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Tim Chipping

Ranting & Reeling

Tim Chipping’s monthly column

Father Christmas has weird mates. In November 60 people were arrested in Gouda protesting the annual arrival of Zwarte Piet, Santa’s politically incorrect helper. In light of the folk community’s recent questioning of black face Morris I noticed a similarity in argument from those defending the existence of Black Pete, with those standing up for a dancer’s right to darken their skin: it’s tradition and tradition must be preserved.

But Peter first appeared in Dutch literature in the late 19th Century, and only took hold as an opportunity for dads to dress up in the 20th. I grew up in a house older than this tradition and no-one complained when they knocked it down. So how long must a custom last before it must last forever?

There’s one major difference between black face Morris and Zwarte Piet. The latter’s origin is indisputably documented as a crude caricature of a black man. Whereas black face Morris is…

A few years ago I was walking through Shrewsbury eating an orange – something I’ve enjoyed doing for as long as I can remember. As I passed the Shropshire Bedlams dancing in front of W H Smith I overheard a small girl ask her father: “Why have they got black faces?” “I don’t know,” he replied, “It looks a bit dodgy.”

My evangelical gene tingled. “It’s because a long time ago poor people danced to earn money,” I told her. “And they had to disguise themselves so as not to get into trouble.” I began to imagine what John Kirkpatrick would say when he handed me my EFDSS gold badge for services to Border Morris.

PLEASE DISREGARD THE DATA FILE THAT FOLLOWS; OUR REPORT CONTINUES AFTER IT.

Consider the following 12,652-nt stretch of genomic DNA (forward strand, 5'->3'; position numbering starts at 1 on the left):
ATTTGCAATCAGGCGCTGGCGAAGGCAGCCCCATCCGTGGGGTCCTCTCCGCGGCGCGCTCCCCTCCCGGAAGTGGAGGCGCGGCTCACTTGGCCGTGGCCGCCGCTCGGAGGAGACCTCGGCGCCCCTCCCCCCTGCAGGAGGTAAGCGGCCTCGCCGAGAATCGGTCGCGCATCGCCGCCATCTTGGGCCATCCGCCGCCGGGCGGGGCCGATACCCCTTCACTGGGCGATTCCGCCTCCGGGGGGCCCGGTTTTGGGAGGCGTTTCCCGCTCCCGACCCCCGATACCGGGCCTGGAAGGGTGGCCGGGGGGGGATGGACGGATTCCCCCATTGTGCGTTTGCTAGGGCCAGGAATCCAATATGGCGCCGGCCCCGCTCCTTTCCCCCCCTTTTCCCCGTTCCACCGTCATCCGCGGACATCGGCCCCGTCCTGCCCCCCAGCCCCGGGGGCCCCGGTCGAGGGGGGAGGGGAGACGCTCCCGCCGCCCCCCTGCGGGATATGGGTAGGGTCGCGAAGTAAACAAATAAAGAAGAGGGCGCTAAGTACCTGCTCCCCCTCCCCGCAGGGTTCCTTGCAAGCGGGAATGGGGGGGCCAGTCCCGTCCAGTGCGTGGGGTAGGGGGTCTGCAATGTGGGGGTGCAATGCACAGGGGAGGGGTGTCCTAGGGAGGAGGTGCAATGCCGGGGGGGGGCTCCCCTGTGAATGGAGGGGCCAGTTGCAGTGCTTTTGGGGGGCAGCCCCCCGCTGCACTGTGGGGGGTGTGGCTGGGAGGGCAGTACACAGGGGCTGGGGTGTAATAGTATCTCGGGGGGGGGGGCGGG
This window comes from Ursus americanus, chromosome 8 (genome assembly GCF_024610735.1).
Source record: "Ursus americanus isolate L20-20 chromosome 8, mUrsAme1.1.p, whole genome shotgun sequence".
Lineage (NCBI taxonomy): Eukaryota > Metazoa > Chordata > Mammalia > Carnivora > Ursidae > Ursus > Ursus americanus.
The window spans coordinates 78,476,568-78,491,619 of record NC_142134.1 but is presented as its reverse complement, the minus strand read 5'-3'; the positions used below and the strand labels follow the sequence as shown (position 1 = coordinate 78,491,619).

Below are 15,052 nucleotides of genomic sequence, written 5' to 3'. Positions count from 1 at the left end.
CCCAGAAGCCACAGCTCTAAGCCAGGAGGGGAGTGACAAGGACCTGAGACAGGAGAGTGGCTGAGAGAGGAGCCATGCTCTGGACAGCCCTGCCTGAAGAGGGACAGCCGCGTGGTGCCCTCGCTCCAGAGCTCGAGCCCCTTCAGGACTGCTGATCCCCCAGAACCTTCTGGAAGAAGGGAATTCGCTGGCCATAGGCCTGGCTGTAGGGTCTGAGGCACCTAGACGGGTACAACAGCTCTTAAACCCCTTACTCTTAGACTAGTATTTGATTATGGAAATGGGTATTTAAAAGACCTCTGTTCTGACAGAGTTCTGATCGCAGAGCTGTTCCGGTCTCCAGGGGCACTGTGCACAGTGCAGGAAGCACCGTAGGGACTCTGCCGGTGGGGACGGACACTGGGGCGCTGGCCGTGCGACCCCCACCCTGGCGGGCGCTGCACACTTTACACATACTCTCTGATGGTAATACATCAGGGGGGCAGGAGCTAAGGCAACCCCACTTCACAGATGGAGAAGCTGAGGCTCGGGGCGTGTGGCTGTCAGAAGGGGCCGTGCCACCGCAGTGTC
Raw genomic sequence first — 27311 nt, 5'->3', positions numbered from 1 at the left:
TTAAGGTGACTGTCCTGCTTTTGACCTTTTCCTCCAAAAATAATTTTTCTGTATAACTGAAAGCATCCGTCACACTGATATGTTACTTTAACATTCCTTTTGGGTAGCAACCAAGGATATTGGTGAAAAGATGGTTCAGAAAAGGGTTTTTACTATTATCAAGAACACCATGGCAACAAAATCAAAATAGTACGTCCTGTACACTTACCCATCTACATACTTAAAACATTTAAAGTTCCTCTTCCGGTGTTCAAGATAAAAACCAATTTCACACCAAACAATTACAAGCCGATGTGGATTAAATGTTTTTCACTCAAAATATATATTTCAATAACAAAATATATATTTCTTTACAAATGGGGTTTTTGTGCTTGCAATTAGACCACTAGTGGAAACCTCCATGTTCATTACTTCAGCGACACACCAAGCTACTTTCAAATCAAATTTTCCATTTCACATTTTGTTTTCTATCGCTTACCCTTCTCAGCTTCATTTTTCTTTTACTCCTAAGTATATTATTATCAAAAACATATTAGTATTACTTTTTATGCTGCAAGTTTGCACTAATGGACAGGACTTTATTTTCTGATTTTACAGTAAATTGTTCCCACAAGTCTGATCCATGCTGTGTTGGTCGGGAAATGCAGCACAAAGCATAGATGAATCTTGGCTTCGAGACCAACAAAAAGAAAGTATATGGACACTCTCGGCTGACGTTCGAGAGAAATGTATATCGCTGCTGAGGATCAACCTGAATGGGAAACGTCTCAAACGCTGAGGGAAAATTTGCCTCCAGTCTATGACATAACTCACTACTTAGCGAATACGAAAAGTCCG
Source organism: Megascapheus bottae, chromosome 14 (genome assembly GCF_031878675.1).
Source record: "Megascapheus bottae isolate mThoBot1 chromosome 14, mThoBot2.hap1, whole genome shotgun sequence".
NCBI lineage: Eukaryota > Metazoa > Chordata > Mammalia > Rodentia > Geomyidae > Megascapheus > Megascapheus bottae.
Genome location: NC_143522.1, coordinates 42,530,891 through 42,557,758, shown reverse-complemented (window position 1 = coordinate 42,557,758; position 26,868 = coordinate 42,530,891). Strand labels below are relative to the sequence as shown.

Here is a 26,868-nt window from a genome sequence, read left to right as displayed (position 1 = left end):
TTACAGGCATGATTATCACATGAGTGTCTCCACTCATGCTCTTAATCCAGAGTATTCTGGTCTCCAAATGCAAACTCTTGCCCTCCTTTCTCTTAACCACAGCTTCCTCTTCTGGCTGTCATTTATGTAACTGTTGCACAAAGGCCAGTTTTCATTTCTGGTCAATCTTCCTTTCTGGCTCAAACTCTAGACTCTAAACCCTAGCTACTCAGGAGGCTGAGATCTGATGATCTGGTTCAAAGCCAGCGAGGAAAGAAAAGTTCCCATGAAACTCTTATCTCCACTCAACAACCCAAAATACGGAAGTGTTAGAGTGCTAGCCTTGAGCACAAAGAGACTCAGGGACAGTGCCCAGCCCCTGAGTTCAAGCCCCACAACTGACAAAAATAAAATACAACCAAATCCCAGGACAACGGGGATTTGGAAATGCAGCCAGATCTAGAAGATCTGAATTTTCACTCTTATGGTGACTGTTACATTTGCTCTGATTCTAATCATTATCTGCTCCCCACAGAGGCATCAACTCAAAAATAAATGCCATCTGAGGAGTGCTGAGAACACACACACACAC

Except it ain’t necessarily so. And without wishing to sound like a man drunkenly misquoting Jack Nicholson, I’m not sure we can handle the truth.

During a debate that raged on Facebook, the author and fount of knowledge Derek Schofield (who remains neutral on the subject) pointed out that Border Morris didn’t become part of the revival until the early ’70s. And what we know of the tradition in the 19th and early 20th Centuries is that it included features of minstrelsy and some unambiguous song lyrics that would now be an offence under the Criminal Justice and Immigration Act. It seems those black faces really were meant to be black faces.

And while we know that blacking up was also used as a disguise for poachers, we don’t have enough evidence to say for certain that dancers did it too.

Dancing in black face doesn’t make a person racist. Being racist makes a person racist and the distinction is hopefully clear. And whether the practice should continue or not is probably none of my business. What interests me more is the vehemence of feeling in those arguing to retain something so contentious, with so few facts to back them up. How much of that truly is about tradition and how much about our own sense of self and resistance to change?

I’m also fascinated by how naughty children in Holland were traditionally threatened with abduction to Spain, by Sinterklaas and his racially questionable pal. I’ve never been to either country but I know which sounds sunnier and has a more plentiful supply of fresh citrus fruits. It’s a wonder Dutch kids behaved at all, given the consequences.

Tim Chipping


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